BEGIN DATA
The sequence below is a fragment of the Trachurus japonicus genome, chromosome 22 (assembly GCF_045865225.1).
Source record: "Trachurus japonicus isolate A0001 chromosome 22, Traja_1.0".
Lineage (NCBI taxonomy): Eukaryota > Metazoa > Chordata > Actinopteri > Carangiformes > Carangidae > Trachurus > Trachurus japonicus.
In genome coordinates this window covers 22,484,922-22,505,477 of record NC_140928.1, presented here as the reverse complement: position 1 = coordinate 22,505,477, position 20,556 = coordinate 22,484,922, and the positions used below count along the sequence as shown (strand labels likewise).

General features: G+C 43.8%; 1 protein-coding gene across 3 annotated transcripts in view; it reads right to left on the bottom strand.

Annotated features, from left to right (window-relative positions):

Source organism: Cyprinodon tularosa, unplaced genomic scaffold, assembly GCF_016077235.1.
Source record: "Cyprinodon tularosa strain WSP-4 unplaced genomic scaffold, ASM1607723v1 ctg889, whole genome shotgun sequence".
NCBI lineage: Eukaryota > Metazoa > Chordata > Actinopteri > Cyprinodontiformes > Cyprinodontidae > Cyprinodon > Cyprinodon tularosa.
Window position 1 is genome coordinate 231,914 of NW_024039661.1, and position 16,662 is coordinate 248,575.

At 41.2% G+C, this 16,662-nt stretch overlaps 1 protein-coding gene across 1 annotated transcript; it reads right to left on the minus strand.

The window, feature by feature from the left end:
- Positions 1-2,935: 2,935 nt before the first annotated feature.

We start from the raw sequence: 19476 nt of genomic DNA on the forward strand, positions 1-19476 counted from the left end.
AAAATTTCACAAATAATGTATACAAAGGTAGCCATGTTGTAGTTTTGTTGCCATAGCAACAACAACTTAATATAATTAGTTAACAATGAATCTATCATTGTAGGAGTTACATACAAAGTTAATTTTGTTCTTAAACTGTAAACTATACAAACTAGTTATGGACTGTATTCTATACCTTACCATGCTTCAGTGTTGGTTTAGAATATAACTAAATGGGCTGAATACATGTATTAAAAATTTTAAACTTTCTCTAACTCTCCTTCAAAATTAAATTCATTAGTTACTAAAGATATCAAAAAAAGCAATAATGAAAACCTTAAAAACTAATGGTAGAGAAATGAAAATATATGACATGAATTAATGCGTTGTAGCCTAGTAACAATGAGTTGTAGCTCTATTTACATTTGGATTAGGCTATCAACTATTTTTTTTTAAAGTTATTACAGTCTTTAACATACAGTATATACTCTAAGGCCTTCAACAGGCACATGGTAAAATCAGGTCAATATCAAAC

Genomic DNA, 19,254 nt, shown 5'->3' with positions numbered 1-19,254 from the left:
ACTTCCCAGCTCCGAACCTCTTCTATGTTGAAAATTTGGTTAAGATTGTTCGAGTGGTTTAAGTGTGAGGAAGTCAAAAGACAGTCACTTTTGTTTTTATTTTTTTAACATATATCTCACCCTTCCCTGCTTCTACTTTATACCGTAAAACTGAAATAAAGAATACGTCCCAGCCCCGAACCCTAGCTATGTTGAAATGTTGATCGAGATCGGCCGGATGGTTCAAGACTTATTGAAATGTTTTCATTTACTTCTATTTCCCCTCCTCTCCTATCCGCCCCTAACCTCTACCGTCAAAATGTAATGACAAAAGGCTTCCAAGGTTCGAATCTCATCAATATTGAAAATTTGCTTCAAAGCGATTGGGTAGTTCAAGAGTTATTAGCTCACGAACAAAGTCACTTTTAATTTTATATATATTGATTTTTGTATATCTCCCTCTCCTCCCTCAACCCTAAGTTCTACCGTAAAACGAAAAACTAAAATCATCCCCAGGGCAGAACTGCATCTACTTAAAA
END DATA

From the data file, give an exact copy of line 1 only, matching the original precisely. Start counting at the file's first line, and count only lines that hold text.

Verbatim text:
The sequence below is a fragment of the Trachurus japonicus genome, chromosome 22 (assembly GCF_045865225.1).